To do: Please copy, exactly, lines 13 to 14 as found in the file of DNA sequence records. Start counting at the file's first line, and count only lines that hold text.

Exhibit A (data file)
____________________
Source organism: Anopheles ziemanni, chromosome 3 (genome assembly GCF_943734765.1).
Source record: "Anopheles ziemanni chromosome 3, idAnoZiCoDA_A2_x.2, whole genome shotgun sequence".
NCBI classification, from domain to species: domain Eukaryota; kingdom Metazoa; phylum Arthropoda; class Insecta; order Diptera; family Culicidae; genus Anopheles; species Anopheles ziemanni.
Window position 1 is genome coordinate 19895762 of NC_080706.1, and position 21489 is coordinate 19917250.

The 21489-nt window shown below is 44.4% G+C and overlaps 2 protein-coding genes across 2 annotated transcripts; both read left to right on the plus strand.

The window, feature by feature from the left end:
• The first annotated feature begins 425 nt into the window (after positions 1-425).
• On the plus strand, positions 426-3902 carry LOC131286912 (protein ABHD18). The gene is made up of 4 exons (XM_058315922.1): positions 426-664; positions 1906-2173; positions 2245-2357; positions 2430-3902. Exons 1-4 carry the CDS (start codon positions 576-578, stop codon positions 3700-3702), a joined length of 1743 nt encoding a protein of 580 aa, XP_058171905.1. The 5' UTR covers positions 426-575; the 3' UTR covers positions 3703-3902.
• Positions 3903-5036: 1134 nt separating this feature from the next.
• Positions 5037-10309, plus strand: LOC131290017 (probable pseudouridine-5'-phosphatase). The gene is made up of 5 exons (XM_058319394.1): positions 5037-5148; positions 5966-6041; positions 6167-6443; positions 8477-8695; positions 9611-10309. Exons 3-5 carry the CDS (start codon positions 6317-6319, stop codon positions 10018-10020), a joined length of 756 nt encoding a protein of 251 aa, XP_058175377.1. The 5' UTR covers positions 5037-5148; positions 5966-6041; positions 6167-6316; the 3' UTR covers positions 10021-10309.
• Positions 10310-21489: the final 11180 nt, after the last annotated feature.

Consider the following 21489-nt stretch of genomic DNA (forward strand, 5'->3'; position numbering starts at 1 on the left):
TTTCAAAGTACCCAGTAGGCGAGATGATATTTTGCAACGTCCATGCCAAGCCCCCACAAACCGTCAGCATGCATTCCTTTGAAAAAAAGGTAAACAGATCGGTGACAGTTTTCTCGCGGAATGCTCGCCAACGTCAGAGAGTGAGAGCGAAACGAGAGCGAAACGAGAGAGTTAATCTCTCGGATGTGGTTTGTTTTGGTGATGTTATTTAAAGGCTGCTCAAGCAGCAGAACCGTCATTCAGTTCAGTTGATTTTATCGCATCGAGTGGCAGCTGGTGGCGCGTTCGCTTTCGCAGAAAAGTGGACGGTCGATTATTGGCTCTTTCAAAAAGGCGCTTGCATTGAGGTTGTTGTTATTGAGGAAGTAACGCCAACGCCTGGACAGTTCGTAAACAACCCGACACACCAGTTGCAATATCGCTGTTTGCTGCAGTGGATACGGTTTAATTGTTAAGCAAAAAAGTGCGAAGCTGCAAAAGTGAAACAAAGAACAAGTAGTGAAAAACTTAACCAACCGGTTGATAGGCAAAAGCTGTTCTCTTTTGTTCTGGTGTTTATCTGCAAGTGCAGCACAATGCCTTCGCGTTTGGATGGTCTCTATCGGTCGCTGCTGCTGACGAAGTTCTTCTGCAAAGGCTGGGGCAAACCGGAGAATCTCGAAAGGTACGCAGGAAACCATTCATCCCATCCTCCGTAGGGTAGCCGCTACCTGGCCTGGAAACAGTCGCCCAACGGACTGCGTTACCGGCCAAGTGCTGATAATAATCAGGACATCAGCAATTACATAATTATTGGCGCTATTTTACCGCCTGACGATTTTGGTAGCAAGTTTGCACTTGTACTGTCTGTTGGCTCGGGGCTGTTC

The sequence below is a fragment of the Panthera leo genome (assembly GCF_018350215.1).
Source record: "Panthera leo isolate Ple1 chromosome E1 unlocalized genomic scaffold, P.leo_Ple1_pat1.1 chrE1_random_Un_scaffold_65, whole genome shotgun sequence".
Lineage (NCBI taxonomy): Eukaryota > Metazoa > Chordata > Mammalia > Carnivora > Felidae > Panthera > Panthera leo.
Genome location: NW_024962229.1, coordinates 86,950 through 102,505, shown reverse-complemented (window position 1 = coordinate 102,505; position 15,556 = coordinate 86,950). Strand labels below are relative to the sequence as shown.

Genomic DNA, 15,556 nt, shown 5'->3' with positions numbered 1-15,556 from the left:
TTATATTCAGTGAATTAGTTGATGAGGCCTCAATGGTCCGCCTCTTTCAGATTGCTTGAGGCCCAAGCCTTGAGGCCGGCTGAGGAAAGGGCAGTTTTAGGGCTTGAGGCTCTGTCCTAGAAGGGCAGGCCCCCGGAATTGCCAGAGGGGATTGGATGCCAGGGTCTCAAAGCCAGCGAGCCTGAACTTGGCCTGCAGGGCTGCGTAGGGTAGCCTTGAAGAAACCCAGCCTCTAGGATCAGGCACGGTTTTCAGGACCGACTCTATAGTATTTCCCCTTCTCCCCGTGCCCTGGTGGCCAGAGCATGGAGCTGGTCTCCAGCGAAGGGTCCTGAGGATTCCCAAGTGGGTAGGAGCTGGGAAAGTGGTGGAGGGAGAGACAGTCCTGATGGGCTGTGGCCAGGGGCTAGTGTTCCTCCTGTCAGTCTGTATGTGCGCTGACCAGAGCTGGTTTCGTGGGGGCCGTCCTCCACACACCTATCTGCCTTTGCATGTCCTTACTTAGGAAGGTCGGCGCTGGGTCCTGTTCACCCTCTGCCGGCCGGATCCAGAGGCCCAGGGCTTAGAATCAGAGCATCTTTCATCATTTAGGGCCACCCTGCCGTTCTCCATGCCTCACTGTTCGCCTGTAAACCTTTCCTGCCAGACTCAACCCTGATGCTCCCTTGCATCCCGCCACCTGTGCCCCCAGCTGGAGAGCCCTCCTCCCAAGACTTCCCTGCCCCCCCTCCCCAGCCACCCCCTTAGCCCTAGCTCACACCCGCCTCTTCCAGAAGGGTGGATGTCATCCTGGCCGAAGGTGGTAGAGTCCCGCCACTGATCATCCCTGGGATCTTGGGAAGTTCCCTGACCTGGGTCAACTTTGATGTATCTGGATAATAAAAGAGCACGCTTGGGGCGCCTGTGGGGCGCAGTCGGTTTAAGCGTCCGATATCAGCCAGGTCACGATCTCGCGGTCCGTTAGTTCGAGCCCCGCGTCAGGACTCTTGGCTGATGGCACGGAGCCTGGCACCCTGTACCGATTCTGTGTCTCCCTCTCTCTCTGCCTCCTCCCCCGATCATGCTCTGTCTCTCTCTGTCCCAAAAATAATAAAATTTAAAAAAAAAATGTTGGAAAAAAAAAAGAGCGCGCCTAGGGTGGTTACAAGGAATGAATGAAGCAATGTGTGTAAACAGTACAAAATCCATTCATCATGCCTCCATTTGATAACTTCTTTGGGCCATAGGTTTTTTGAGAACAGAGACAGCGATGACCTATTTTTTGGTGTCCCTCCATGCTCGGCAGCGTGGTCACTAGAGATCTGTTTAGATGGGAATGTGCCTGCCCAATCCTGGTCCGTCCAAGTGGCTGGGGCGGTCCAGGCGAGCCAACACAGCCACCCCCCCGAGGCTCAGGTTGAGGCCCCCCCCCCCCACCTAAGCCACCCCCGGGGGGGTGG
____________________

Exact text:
TTTCAAAGTACCCAGTAGGCGAGATGATATTTTGCAACGTCCATGCCAAGCCCCCACAAACCGTCAGCATGCATTCCTTTGAAAAAAAGGTAAACAGATCGGTGACAGTTTTCTCGCGGAATGCTCGCCAACGTCAGAGAGTGAGAGCGAAACGAGAGCGAAACGAGAGAGTTAATCTCTCGGATGTGGTTTGTTTTGGTGATGTTATTTAAAGGCTGCTCAAGCAGCAGAACCGTCATTCAGTTCAGTTGATTTTATCGCATCGAGTGGCAGCTGGTGGCGCGTTCGCTTTCGCAGAAAAGTGGACGGTCGATTATTGGCTCTTTCAAAAAGGCGCTTGCATTGAGGTTGTTGTTATTGAGGAAGTAACGCCAACGCCTGGACAGTTCGTAAACAACCCGACACACCAGTTGCAATATCGCTGTTTGCTGCAGTGGATACGGTTTAATTGTTAAGCAAAAAAGTGCGAAGCTGCAAAAGTGAAACAAAGAACAAGTAGTGAAAAACTTAACCAACCGGTTGATAGGCAAAAGCTGTTCTCTTTTGTTCTGGTGTTTATCTGCAAGTGCAGCACAATGCCTTCGCGTTTGGATGGTCTCTATCGGTCGCTGCTGCTGACGAAGTTCTTCTGCAAAGGCTGGGGCAAACCGGAGAATCTCGAAAGGTACGCAGGAAACCATTCATCCCATCCTCCGTAGGGTAGCCGCTACCTGGCCTGGAAACAGTCGCCCAACGGACTGCGTTACCGGCCAAGTGCTGATAATAATCAGGACATCAGCAATTACATAATTATTGGCGCTATTTTACCGCCTGACGATTTTGGTAGCAAGTTTGCACTTGTACTGTCTGTTGGCTCGGGGCTGTTC

The sequence below is a fragment of the Panthera leo genome (assembly GCF_018350215.1).